This dissertation is an analysis of the power of the chief of police in postwar Los Angeles, his use of politics and public relations, and the consequences of police reforms he instituted in the Los Angeles Police Department. The political dimensions of the tenure of Chief William H. Parker, who served from 1950 to 1966, are part of a much larger story about the chief's career—his local and national reputations, and how he influenced the city's race relations with the police department. Parker exerted extraordinary influence on the LAPD and the city of Los Angeles because he took advantage of decentralized city government and life tenure to wield uncontested power over elected and appointed officials. At the same time he used public relations brilliantly to draw attention to himself as a pioneer in postwar police reform and to his department as a model of professional policing. An analysis of Parker's tenure provides an understanding of the LAPD's turbulent history, its contentious relations with minorities, its extensive coverage by the media and its popularity with the entertainment industry. Such an analysis can also provide an understanding of Los Angeles municipal government, the city's politics and the local press at mid-century.
Because no biography of Parker exists, an analysis of his tenure as chief is woven into a narrative of his life. Parker came to Los Angeles as a young man in the early 1920s from Lead, South Dakota, where he was raised a Catholic and embraced a strict code of ethics. As a police officer advancing through the ranks, Parker maintained his distance from a corrupt police culture where officers routinely beat suspects and engaged in graft in alcohol, prostitution and vice.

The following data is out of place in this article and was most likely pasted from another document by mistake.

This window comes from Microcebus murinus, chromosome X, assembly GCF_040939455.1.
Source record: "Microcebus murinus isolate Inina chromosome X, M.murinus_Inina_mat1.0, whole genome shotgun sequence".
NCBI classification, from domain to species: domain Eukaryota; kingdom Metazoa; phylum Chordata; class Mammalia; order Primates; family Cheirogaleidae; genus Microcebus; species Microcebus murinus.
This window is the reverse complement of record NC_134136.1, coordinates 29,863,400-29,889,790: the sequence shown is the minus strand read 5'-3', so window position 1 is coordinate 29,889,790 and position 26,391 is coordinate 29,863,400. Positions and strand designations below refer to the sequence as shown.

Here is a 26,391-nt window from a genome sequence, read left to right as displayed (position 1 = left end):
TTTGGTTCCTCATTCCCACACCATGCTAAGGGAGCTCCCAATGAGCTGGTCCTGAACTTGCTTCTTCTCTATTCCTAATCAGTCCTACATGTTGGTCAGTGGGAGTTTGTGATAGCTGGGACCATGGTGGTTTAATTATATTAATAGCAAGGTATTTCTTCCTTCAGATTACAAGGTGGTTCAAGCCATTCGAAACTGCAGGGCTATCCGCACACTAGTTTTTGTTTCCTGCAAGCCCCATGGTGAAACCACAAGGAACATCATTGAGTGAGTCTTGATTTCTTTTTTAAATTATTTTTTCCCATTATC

During the first two years as chief, Parker transformed the LAPD into a modern organization with professional officers, weakened the Police Commission as an oversight board and cultivated the city's business leaders to form a strong base of support which lasted throughout his sixteen years in office. He used his bully pulpit to praise his officers, and warn the public of the communist menace and lax morality which would hasten the downfall of western civilization. Only the police, he argued, could maintain democracy and the social order. Despite his political skills, however, he could not suppress racial tensions that dogged him throughout his tenure. As civil rights leaders and their supporters challenged Parker on the conduct of his officers, he demonized his opponents and accused them of communism, undermining police morale and threatening American democracy.
When race riots exploded in August, 1965, they doomed his career and his reputation. He died in office at sixty-four the following year. He left a legacy of increasing tensions and abuse of the chiefs power. When the city again exploded in violence in 1992, his legacy ended when voters abolished life tenure, and forced the retirement of the current chief who had modeled his own career after Parker's.